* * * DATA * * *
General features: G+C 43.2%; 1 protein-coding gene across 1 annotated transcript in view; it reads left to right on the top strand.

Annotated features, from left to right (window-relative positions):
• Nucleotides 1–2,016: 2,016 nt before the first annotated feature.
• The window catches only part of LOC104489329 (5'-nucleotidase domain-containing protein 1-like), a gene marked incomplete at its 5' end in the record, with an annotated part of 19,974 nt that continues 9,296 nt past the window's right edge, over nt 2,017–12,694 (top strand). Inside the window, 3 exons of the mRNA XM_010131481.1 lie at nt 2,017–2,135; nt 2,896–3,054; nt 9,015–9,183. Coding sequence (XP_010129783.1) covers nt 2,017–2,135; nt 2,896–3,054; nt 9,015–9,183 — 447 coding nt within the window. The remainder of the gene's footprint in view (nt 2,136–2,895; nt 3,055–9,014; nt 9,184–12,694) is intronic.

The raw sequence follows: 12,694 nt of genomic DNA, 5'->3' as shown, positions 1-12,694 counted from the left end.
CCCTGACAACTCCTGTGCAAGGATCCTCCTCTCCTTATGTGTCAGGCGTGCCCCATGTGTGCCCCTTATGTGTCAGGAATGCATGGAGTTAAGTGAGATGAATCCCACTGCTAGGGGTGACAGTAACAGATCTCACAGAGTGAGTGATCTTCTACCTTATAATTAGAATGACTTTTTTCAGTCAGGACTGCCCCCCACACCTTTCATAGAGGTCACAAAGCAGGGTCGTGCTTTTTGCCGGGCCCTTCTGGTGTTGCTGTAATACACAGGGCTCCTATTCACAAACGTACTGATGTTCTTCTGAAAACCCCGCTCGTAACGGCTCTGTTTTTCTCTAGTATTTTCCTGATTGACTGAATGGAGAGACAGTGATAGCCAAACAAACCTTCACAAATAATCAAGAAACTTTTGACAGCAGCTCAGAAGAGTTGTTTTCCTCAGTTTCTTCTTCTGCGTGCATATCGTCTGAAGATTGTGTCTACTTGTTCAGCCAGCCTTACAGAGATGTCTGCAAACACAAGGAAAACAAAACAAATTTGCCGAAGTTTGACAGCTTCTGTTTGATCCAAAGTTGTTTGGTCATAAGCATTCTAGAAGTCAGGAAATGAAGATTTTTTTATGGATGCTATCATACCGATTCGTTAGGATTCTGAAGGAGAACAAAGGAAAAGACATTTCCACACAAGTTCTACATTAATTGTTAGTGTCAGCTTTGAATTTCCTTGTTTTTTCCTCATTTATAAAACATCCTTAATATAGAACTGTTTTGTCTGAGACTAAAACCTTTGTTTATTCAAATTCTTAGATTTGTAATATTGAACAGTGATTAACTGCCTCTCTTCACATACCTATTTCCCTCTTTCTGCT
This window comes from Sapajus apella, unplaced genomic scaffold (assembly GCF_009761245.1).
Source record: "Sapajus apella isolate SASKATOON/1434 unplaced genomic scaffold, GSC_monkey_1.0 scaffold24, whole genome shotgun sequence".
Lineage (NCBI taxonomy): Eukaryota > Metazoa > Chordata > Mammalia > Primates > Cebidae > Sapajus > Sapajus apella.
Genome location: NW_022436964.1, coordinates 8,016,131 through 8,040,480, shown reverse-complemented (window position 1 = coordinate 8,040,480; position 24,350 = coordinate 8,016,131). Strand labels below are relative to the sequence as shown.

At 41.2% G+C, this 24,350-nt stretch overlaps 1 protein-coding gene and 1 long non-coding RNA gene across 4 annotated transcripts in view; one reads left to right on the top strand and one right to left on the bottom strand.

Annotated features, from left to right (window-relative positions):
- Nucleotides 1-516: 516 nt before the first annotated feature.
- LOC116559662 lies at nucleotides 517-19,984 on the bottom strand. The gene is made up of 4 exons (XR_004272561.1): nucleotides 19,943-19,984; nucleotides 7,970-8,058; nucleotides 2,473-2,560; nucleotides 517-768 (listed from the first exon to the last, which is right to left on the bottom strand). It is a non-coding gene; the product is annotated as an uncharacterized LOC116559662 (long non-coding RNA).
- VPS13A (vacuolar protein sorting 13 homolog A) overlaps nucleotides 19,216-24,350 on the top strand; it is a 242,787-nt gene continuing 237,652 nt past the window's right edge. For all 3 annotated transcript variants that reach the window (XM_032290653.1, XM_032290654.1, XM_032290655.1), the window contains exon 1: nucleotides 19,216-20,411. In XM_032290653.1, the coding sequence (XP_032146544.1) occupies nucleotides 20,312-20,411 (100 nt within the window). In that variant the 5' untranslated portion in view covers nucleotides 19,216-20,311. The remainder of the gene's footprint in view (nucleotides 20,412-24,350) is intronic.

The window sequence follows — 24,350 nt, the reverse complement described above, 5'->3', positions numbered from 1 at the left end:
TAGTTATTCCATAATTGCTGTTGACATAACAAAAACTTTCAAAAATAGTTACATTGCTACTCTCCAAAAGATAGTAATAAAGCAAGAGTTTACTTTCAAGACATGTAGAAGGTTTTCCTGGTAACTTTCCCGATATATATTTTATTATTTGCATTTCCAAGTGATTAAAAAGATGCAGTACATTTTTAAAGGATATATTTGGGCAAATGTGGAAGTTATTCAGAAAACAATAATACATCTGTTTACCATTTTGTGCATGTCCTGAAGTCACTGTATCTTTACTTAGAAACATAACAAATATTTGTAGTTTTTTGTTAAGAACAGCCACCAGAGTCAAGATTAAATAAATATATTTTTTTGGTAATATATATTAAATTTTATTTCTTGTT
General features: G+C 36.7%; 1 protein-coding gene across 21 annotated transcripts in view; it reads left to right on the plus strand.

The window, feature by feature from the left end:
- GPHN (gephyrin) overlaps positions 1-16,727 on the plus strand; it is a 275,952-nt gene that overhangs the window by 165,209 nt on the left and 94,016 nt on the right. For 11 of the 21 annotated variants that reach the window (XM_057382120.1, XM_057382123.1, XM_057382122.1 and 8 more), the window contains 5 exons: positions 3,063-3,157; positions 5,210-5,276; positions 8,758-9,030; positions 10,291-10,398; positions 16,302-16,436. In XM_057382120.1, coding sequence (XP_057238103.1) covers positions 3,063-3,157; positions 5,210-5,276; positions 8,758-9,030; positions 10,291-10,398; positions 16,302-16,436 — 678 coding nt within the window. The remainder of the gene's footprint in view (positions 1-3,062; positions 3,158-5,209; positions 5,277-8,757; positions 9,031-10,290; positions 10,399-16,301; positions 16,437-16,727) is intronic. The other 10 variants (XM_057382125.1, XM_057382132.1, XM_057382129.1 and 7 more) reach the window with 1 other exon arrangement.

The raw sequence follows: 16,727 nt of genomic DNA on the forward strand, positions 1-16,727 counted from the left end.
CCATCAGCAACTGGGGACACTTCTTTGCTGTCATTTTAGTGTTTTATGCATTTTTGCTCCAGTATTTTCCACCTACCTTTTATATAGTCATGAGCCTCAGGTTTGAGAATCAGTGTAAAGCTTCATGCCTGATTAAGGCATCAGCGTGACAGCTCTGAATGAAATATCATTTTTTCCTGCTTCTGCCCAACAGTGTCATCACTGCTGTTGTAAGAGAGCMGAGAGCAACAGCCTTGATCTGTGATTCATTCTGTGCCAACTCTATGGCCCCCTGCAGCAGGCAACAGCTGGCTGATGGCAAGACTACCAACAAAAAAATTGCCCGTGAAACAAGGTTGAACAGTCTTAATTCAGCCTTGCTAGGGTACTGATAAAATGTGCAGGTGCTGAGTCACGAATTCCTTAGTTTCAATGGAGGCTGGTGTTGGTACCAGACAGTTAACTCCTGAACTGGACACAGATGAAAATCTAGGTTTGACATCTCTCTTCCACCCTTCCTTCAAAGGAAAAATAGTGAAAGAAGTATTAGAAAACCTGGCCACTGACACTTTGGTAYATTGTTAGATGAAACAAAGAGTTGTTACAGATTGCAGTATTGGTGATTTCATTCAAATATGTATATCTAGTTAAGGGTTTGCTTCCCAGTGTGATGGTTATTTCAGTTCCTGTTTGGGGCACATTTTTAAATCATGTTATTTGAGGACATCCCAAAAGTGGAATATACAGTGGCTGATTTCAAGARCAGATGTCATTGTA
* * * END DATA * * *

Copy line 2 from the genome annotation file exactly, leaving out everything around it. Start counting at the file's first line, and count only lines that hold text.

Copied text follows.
Annotated features, from left to right (window-relative positions):